Estimated CO2 Reductions from Pragati Maidan Integrated Road Project

18 Jun 2022


The Pragati Maidan Integrated Road Project was planned by the government as part of the plan for improvement of transport movement in the Ring Road, Bhairon Marg, Mathura Road sector through the development of a capacity compatible tunnel that is about 1.6 km long. The proposed project was aimed to decongest the traffic around Pragati Maidan area when ITPO convention centres operate at full capacities. The transit corridor aims to connect India Gate to Ring Road starting at Purana Qila. The construction has been done with the objective of removing some traffic signals and allowing for smooth passage of vehicles.

The project besides reducing congestion and smoothening traffic flow is expected to also provide co-benefits in the form of reducing the pollutant load in the localised area and contribute to GHG reductions. The Government of India has made several efforts to reduce its energy intensity and implement projects to address the issue of CO2 emissions. The ITPO project contributes to the government’s endeavours in supporting this further.

Based on the preliminary studies and data collected from various sources, it can be deduced that construction of this tunnel will contribute to travel time savings to the tune of 8 minutes per vehicle. Based on this aspect, brief information note details the CO2 savings that can be achieved and other benefits that might accrue.

Project Information – infrastructure and transport

The mega infrastructure project aims to improve the transit time for commuters using the stretch. The project involved construction of six underpasses on Mathura Road, Bhairon Marg, and Ring-Road-Bhairon Marg intersection. A major six-lane tunnel covering 1.6 km has also been constructed under the project, which crosses under multiple railway lines. There is also a provision of a tunnel connecting two sides of the Pragati Maidan Convention Centre for car parking, under the main tunnel. Besides, the project involves multiple facilities to streamline traffic movement and reduce congestion by reducing the number of traffic signals.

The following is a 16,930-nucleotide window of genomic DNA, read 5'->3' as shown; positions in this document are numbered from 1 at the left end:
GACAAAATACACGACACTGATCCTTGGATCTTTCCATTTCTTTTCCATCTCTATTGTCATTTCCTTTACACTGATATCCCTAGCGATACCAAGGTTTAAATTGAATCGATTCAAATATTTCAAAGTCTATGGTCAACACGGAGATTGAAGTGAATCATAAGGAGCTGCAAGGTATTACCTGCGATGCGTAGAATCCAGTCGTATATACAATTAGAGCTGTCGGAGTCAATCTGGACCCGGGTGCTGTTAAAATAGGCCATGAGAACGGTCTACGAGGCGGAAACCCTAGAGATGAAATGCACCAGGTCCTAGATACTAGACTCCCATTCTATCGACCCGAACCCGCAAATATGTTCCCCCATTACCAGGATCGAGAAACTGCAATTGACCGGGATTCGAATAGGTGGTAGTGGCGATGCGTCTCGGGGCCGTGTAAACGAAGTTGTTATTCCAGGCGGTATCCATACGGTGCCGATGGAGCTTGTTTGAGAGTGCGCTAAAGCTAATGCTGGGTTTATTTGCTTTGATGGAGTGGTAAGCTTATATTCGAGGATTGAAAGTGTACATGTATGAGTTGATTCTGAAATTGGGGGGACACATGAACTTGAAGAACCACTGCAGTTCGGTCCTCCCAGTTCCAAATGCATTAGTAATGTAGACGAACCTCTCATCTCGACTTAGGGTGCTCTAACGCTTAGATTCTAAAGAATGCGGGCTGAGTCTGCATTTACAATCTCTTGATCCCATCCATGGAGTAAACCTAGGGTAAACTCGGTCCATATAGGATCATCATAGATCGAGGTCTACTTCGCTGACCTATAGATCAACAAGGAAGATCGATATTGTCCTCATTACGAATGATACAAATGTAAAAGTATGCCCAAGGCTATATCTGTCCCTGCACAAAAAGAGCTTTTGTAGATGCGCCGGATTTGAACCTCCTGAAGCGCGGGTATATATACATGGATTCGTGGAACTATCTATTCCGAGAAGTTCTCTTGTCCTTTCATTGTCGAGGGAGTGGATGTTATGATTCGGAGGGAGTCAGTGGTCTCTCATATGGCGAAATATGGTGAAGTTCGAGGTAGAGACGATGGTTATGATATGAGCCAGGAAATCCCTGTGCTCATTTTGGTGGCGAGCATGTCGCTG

Transport - Baseline and post project traffic status

The sheer volume of traffic reported on the corridor is huge. As per the baseline study, the average daily traffic volume recorded for different stretches on the project corridor varied between 14,211 passenger car units (PCUs) on the Subramanian Bharti Marg and 1,46,827 PCUs on the Ring Road. The latter is the main arterial road and witnesses extremely high volume of traffic.

PCU consideration under the Project

S no. Vehicle Type PCU
1 2-Wheeler 0.75
2 3-Wheeler- Auto 2.0
3 Car/Jeep/Van 1.0
4 Truck/Bus 3.7
5 LCV 2.0
6 Tractor with Trailor 4.0

In terms of vehicle mix, private cars and two-wheelers account for a major share of between 70% and 80%. Before the project started, the turning locations were characterized by major congestion and choke points. In particular, the Bhairon Marg-Ring Road intersection reported the maximum traffic of 1,89,081 PCUs per day followed by Mathura Road-Bhairon Marg intersection at 1,55,158 PCUs per day and Mathura Road-Shershah Road intersection at 1,38,640 PCUs per day.

Consequently, the high traffic volume count resulted in congestion and higher journey time. Some of the key reasons highlighted in the detailed project report were halting delay, traffic signals, and pedestrian crossing.

Average Daily Traffic Volume at Important Locations of the Project Corridor (2017)

Location Total PCUs (per day)
Ring Road 1,46,827
Bahadur Shah Zafar Marg 99,807
Bhairon Marg 82,165
Shershah Road 74,419
Tilak Road near bus stop 52,610
Purana Quila Road 50,717
Pragati Maidan Gate No. 7 47,360
Sikandra Road Metro Pillar No. 3 45,671
Subramanian Bharti Marg 14,211

The capacity of these road stretches and intersections was the limiting factor while catering to high traffic volume resulting in higher transit time. Also, due to lack of multi-modal and first-mile and last-mile connectivity, and over-crowding of metro during peak hours, the share of Delhi Metro in the total traffic is limited and stagnant. The project was envisaged to resolve such issues by providing seamless connectivity to the non-motorized traffic, pedestrian movement and intermediate public transport (IPT) solutions such as three-wheelers and taxis.

While undertaking traffic projection exercise for the project area for different types of vehicles, the share of taxis involved higher growth rate as compared to cars and two-wheelers, which is expected to taper down between the base year 2016 and horizon year 2023 as indicated in the DPR while developing the plan for the construction.

Growth of Segment-wise Traffic Increase on Year-on-Year basis (%)

Year Car Two-Wheeler Three-Wheeler Taxi Bus Commercial
2016 5.2 5.0 2.4 8. 7 3.7 4.0
2017 5.0 4.8 2.4 8.0 3.2 4.0
2018 4.8 4.6 2.4 7.4 3.0 4.0
2019 4.5 4.3 2.3 6.7 2.8 4.0
2020 4.0 3.8 2.1 5.8 2.7 4.0
2021 3.9 3.7 2.0 5.5 2.7 4.0
2022 3.8 3.6 2.0 5.2 2.6 3.6
2023 3.5 3.4 1.9 4.8 2.6 3.6

Based on the traffic flow, volume, road carrying capacities, congestion level and higher travel time for the commuters while using the old road infrastructure, the Government of India decided to revamp and rebuild the intersections and road infrastructure in and around Pragati Maidan. The project not only eases the traffic condition for commuters travelling between Ring Road and India Gate, but also to those visiting the Pragati Maidan’s India Trade Promotion Organization (ITPO) facility.